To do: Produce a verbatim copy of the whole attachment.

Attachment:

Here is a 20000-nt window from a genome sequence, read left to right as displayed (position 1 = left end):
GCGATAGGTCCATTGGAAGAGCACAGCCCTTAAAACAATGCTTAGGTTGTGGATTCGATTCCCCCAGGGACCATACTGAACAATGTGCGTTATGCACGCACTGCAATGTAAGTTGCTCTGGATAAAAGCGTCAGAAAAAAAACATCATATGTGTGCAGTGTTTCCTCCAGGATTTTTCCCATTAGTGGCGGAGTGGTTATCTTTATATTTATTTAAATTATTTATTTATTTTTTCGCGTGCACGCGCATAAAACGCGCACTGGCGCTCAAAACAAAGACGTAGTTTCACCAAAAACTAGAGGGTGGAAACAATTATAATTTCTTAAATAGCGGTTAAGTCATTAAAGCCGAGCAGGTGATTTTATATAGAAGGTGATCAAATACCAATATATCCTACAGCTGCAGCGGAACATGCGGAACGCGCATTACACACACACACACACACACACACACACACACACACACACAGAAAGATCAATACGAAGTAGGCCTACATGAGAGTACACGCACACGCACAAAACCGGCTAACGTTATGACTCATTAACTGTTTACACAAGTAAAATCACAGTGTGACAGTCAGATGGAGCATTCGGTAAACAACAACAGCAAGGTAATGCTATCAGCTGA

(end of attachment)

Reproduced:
Here is a 20000-nt window from a genome sequence, read left to right as displayed (position 1 = left end):
GCGATAGGTCCATTGGAAGAGCACAGCCCTTAAAACAATGCTTAGGTTGTGGATTCGATTCCCCCAGGGACCATACTGAACAATGTGCGTTATGCACGCACTGCAATGTAAGTTGCTCTGGATAAAAGCGTCAGAAAAAAAACATCATATGTGTGCAGTGTTTCCTCCAGGATTTTTCCCATTAGTGGCGGAGTGGTTATCTTTATATTTATTTAAATTATTTATTTATTTTTTCGCGTGCACGCGCATAAAACGCGCACTGGCGCTCAAAACAAAGACGTAGTTTCACCAAAAACTAGAGGGTGGAAACAATTATAATTTCTTAAATAGCGGTTAAGTCATTAAAGCCGAGCAGGTGATTTTATATAGAAGGTGATCAAATACCAATATATCCTACAGCTGCAGCGGAACATGCGGAACGCGCATTACACACACACACACACACACACACACACACACACACACACAGAAAGATCAATACGAAGTAGGCCTACATGAGAGTACACGCACACGCACAAAACCGGCTAACGTTATGACTCATTAACTGTTTACACAAGTAAAATCACAGTGTGACAGTCAGATGGAGCATTCGGTAAACAACAACAGCAAGGTAATGCTATCAGCTGA